one of the intersections, although the bus was delayed for some time
before the police could clear a route through the protestors using
tear gas and batons.

Later that day, there was a large rally which showed the broad range
of support for the protest. In addition to representatives of
religious, environmental, and anti-globalization groups, several
presidents of major labor unions also spoke. There were several
representatives from progressive organizations in the developing world
who spoke as well, most notably, Oscar Olivera, a Bolivian trade
unionist, who had been a leader of protests which had just succeeded
in reversing a World Bank plan to privatize Bolivia's water system.

The events of April 17th were even more unusual. Since it was a
Monday, it would have been a normal business day in Washington. But,
to facilitate the process of bringing the delegates to the meetings,
the police closed off a huge part of the city. They shut down the
three buildings used by the Office of the President, the Treasury
Department, the State Department, and the Commerce Department, and
much of the city's downtown. Even with this huge corridor, the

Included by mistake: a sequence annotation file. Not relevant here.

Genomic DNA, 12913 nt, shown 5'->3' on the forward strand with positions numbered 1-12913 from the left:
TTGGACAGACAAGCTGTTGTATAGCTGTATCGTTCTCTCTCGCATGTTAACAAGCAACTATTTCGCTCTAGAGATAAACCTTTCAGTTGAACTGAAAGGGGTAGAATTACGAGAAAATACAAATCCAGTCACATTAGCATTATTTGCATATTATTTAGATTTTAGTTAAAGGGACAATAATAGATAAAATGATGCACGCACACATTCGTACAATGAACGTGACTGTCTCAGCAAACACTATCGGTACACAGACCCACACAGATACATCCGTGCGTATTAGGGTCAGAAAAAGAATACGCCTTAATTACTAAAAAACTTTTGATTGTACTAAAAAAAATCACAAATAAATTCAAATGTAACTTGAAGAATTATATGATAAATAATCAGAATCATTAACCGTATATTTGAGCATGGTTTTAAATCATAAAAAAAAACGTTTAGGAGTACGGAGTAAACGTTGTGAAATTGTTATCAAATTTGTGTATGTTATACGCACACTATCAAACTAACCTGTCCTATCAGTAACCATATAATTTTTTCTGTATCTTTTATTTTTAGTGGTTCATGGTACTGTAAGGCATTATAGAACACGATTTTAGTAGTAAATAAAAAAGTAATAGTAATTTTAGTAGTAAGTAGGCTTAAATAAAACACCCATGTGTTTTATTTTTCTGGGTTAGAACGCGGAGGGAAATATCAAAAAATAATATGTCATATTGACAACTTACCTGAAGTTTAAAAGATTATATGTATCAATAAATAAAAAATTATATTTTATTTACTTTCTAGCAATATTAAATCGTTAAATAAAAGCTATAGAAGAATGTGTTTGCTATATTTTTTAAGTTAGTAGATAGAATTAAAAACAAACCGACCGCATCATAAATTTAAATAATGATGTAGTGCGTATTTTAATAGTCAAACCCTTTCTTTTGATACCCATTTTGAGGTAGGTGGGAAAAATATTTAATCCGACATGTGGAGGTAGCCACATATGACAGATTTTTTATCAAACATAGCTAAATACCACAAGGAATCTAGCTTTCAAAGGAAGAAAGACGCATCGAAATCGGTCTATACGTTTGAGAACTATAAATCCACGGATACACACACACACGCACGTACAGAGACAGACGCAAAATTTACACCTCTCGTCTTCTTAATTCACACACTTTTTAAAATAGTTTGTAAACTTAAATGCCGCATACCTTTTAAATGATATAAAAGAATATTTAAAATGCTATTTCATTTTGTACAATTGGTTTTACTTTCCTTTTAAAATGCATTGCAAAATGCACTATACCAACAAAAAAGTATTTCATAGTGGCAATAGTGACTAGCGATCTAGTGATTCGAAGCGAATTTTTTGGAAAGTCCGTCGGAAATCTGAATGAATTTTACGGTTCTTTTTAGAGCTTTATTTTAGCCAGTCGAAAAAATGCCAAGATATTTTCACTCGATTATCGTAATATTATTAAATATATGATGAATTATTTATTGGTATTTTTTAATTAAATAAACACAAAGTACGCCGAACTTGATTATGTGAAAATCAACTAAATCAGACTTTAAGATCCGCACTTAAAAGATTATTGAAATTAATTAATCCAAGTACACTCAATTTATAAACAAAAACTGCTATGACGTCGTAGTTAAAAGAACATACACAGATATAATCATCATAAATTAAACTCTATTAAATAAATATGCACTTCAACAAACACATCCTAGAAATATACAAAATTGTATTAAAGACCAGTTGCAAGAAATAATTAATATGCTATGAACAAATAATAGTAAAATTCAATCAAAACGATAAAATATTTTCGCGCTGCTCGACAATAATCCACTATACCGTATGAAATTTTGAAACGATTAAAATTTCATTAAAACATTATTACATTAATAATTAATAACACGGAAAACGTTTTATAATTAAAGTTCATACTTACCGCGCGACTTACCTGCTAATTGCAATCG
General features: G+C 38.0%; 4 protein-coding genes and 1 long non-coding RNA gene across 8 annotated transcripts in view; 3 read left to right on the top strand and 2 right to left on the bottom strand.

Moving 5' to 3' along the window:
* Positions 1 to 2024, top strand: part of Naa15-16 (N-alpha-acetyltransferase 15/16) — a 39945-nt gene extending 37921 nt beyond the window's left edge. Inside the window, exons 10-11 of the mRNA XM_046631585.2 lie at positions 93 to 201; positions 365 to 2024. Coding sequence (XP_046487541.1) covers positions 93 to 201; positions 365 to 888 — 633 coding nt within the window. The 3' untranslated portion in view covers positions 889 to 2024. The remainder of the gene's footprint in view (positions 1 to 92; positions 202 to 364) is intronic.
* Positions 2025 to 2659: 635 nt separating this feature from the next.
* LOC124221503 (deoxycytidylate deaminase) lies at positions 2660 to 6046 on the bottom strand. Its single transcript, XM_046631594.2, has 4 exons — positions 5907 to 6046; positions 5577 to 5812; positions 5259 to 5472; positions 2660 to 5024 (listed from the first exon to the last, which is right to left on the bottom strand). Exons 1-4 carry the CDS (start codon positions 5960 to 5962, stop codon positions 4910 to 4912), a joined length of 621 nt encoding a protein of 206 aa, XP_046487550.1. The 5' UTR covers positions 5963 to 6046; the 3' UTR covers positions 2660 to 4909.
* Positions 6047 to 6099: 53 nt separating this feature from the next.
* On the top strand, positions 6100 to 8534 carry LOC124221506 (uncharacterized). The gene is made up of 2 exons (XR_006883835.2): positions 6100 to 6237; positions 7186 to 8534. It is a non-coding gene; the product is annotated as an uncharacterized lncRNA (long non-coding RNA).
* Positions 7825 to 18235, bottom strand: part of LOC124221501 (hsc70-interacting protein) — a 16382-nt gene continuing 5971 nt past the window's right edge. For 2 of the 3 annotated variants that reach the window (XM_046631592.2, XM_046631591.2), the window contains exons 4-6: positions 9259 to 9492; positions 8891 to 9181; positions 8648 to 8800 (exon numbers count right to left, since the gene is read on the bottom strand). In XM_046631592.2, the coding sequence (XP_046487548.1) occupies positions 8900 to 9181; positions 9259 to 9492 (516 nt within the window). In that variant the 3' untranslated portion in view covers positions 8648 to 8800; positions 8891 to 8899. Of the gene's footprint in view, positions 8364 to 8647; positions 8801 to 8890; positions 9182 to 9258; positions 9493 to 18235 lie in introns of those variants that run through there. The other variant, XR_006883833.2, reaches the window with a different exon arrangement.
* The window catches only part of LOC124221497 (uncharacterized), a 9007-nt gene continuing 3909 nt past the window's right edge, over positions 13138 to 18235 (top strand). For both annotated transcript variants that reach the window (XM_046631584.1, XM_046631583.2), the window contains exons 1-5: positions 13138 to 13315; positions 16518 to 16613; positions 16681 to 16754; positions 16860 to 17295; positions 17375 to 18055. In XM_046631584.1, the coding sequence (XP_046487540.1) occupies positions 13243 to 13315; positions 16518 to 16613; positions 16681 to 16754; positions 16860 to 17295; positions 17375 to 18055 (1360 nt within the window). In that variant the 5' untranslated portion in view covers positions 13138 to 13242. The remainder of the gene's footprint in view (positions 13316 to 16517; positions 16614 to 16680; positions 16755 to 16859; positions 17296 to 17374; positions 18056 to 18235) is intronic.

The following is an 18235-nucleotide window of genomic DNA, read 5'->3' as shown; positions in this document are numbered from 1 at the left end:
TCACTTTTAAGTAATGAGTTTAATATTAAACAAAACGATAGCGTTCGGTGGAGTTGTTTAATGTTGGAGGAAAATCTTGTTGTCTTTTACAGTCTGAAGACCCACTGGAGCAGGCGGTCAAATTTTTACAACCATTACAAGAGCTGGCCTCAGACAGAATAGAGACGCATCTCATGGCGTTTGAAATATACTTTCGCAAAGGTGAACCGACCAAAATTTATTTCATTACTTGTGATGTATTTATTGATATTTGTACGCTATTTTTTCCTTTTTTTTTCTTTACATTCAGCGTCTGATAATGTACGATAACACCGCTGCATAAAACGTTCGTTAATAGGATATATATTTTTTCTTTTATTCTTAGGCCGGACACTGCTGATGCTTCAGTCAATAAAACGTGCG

delegates still had to be bussed in at 5:00 in the morning in order to
evade protestors.

This display of power was truly remarkable. The protestors had sought
to prevent the I.M.F.-World Bank meetings. In turn, in order to hold
their meetings as planned, the I.M.F.-World Bank shut down much of the
federal government as well as numerous private businesses. The
protestors could not have asked for a better display of the arrogance
of these institutions, especially since it would have been a very
simple matter for them to move their meeting to a location outside of
Washington. However, they were so determined to hold their meetings in
the I.M.F.-World Bank buildings, that the disruption to the federal
government and the city was of little consequence by comparison.

The protests have shaken these institutions far more than they ever
have been in the past. The leadership of the I.M.F.-World Bank is now
at great pains to explain that their whole reason for existing is